Of your tips of changes, I need to have a realistic understanding of how long tasks will take.I tend to underestimate how long it will take me to do something, too. :) I have also done the laaaate supper due to not leavig myself enough time. That's the one I'm gonna work on.

    Thanks for sharing of yourself today, Heidi!

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  11. Not that you struck a chord with anyone, Heidi ...
    A most encouraging post.
    Honest and helpful.
    Thanks, friend.
    Your procrastination paid off!
    ;o)

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  12. I think distractions hit me the hardest. But thanks for bringing this to the forefront!

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  13. I'm not a proscrastinator in general. I'm super organized. I plan and plan. But then, when it comes time to write, I just. don't. feel. like. it. Isn't that awful? I feel like my self-discipline is waning. I like the idea of having an accountability partner to cheer you on and make sure you get your word counts in when you should!

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  14. Heidi, As a former homeschooling mom of seven when I began writing, what helped the most was to set realistic goals--about the housework, schooling, mealtimes, writing, whatever. Right now, I'm still discovering what my new normal is, and I'm trying to be realistic about my energy level and what I've got to do each day. Great post.

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  15. Because I don't work well under pressure, I don't usually procrastinate. Having a deadline keeps me on task. Like when I have a blog post due, I set a deadline for having it written two weeks prior to the posting date. Because life happens, I don't always meet that deadline, and it ain't a pretty picture. lol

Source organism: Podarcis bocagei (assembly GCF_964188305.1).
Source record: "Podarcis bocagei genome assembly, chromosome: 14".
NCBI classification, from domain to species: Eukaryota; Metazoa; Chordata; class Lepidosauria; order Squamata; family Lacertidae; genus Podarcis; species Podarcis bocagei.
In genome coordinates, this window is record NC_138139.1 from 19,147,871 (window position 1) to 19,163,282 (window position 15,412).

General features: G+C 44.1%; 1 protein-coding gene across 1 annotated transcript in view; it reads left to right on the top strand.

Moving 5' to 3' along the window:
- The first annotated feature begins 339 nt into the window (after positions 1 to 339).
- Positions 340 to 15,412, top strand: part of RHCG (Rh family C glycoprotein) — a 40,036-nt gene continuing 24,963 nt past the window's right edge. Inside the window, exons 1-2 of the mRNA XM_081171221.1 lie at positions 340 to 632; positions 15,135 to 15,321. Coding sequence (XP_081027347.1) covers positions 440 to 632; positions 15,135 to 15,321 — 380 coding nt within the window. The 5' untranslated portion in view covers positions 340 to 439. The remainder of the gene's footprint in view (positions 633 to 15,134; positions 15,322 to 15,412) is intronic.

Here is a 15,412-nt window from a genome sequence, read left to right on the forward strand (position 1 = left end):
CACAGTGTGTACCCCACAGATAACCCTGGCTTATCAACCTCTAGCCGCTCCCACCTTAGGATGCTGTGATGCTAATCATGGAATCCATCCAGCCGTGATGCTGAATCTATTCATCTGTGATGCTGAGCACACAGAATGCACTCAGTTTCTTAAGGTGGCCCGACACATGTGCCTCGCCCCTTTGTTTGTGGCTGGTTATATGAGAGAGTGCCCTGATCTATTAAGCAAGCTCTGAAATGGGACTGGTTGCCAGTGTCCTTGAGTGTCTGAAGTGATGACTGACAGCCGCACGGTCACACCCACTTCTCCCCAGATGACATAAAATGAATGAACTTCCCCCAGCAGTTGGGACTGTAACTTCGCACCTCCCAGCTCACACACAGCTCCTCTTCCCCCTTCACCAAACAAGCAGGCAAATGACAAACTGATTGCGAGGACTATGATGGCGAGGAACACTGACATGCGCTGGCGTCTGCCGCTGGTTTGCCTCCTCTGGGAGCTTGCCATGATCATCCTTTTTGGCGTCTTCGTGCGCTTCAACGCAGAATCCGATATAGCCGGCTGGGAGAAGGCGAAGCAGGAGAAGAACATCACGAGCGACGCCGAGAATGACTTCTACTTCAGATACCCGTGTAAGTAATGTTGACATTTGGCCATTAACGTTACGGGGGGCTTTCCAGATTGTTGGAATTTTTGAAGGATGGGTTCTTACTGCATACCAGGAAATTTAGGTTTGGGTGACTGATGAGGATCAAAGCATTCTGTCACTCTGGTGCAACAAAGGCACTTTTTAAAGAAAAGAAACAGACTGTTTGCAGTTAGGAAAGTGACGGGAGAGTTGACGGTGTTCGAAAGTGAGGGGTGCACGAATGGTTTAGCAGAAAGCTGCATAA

Great post, Heidi! Great list of suggestions.

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  16. Jeanne~

    I think artistic people are especially prone to procrastination. I've heard many writers say we must treat our art like a job. When I had a "real" job, I got up every day and went to my workplace. Most of us would not put off showing up to the workplace until whenever we felt like it. And if we did, we wouldn't keep our jobs for long! It makes sense, then, that if we truly thought of our writing as a job/profession (instead of a hobby) we would be more likely to show up every day. I found this blog (http://davincidilemma.com/2010/04/resistance-is-futile-procrastination-for-artists-and-writers/)and the writer suggests choosing the time you will work each day, just like a work schedule. Have a definite start time, a set amount of time you will work each day, and write it down. Author Patti Hill gives away a prize (on Facebook) any day she is not at her desk (in her house) by her set start time. Genius!

    Underestimating times is probably my biggest issue. I especially underestimate how long it will take me to get out of the house and into the car. If it takes 15 minutes to get somewhere, I leave the house 15 minutes before I have to be there. Unfortunately, it takes me at least 5 minutes, sometimes 10, to get myself out the door. I don't think I fully realized this until I wrote this blog. I am hopeful that understanding this issue will help me conquer it!

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  17. Beth~

    I figured I was the only one who ever struggled with procrastination. ;)

    I just wish I wasn't so easily distracted! If I was the only one affected by my procrastination, it wouldn't matter; but it affects everyone around me. It's not good when people are counting on me to get something done and I don't.

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  18. Teri~

    I hear that!! Distractions are the worst! And when we also struggle with short-term memory issues, simple distractions can be disastrous! I think I probably need a system for keeping track of what I'm doing on any given day. =)

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  19. Lindsay~

    I used to be like that. I was so organized and I had reams of lists to help keep me on task. But I had the same problem...I knew what I *should* be doing, but sometimes I just didn't want to. My major excuse was that I worked better under pressure.